National University of Singapore (SINGAPORE)
About this paper:
Appears in: INTED2011 Proceedings
Publication year: 2011
Pages: 5058-5067
ISBN: 978-84-614-7423-3
ISSN: 2340-1079
Conference name: 5th International Technology, Education and Development Conference
Dates: 7-9 March, 2011
Location: Valencia, Spain
We develop a do-it-yourself workshop style of teaching physics concepts to primary and secondary level students. Among the toys that we develop are the so-called home rollers (a device which once set to roll will roll back and forth in damped oscillatory manner), potatoes-battery-run table clock (to explain the concept of DC circuit), compact-disc glider (a glider made of compact disc which is connected by a tube to a balloon; the air rushing out from the balloon provides the thrust to uplift the CD according to Bernoulli principle of fluid dynamics), homopolar motors (assembled from a series of permanent magnet, battery and copper wires, folded and shaped in such away to ensure direct current flows across the magnet-battery-wire series, causing the wire in turn to rotate in accordance with Lorentz force law), and Oobleck (made of corn-starch solution to study non-newtonian fluid). In the workshop students are first engaged through assembling the toys themselves. A briefing on basic physics related to the toys, safety issue and instruction of assembling the toys is conducted prior to the workshop. Once the toys are ready, students will be guided through a series of experiments to study the physical phenomena (e.g. the damped-oscillatory motion of the home-rollers and conservation of energy) or to measure certain physics quantities related to the toys (e.g. using compact-disc gilder to experimentally verify air density). Finally, a debriefing is conducted at the end of the workshop to give students chances to present their findings and answers any queries pertaining of the phenomena discovered during the experiment. In our talk and/or full article, we will describe each do-it-yourself workshop’ learning outcomes, underlying physical principles and execution in greater details. These workshops are run at very low operational cost, cultivating household materials commonly found around. It can be run in class, lab, or open hall en masse as outreach activities. More importantly, its high reproducibility makes it feasible for students to bring the idea back to their home school, family or society at large, and develop it as part of the learning process. Last but not least, it is lively and engaging and as some students put it in their feedback, “We are learning without we are realizing it”, making the whole learning experience still fun, yet fulfilling.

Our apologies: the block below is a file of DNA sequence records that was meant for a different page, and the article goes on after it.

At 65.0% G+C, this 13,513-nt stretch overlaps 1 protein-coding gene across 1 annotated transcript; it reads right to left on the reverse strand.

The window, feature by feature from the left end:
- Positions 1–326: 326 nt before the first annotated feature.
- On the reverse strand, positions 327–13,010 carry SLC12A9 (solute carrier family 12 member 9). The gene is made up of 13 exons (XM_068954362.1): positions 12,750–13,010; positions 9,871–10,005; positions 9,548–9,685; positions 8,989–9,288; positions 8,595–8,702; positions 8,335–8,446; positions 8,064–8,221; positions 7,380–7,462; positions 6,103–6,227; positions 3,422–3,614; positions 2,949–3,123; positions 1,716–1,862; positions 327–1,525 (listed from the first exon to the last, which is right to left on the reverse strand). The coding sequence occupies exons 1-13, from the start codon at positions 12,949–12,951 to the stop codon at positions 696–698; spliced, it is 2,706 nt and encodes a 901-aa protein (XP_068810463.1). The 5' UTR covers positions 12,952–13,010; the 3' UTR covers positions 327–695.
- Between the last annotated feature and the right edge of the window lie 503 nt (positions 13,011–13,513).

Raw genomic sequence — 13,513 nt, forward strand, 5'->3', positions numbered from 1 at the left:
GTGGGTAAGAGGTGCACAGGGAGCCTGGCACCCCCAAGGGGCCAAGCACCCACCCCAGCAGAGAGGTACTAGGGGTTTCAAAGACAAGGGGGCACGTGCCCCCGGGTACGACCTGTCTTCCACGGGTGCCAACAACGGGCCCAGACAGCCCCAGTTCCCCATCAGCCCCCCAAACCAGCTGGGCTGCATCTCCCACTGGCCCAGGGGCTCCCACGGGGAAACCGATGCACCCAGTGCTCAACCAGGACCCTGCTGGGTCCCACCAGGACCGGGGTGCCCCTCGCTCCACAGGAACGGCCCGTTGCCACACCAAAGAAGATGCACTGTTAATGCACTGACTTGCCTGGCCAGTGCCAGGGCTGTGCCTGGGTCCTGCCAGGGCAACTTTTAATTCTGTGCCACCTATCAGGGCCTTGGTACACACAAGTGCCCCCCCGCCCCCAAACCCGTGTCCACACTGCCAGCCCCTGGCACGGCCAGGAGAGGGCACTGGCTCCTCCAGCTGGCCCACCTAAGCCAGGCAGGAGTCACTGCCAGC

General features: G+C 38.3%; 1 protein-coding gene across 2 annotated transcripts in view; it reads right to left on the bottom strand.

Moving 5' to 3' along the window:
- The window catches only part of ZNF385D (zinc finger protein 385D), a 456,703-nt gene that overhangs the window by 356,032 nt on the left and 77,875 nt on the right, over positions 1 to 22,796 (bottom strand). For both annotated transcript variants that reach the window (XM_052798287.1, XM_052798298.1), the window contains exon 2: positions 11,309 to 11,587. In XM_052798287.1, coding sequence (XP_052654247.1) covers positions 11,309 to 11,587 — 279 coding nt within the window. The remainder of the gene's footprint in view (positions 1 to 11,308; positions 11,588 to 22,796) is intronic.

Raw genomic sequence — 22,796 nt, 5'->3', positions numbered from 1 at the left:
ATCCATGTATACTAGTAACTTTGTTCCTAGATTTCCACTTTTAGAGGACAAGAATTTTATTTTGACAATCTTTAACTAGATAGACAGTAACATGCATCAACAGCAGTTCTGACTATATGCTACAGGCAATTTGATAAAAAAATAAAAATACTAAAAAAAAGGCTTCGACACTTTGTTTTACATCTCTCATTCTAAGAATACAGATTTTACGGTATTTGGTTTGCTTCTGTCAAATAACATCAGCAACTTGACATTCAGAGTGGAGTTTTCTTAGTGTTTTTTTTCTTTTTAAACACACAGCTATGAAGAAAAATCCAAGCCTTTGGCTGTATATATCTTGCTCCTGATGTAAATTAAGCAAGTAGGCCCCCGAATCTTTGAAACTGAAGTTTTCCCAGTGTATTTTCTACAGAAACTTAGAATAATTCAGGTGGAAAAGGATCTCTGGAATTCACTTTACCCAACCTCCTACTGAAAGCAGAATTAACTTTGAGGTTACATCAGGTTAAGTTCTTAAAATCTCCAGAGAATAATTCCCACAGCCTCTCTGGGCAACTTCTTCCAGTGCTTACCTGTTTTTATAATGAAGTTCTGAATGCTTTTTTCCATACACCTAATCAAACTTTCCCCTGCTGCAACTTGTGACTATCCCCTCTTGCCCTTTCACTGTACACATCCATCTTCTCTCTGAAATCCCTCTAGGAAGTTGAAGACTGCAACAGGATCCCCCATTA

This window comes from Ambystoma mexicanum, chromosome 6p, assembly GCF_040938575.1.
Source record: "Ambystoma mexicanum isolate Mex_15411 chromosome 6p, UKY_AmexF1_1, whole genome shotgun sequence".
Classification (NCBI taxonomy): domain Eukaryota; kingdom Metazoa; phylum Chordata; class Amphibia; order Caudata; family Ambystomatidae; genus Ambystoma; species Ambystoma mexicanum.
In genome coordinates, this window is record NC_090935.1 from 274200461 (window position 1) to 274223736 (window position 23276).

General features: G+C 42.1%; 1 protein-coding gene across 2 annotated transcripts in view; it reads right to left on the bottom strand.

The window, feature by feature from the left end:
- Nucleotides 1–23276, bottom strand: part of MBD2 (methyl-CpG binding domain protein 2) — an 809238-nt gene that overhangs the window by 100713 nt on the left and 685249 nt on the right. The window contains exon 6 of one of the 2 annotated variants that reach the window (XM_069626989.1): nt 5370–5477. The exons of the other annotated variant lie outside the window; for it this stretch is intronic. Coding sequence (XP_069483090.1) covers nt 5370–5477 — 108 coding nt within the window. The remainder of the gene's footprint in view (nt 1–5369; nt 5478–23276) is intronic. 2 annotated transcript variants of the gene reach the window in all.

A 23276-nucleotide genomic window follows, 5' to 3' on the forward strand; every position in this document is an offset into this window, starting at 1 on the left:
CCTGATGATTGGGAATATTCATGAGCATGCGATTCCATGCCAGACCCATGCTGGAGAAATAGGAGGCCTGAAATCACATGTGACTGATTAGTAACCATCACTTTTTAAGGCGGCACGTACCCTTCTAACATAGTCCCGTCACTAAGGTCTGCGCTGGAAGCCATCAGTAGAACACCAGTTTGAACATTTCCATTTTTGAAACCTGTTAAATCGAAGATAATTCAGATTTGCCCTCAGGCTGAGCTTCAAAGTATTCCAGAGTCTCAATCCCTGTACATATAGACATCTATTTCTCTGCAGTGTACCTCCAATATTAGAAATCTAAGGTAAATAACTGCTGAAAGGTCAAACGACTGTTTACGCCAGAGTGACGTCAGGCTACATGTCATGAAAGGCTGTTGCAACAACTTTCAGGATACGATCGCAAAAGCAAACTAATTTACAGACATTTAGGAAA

Do-It-Yourself demonstration toys, Outreach activities.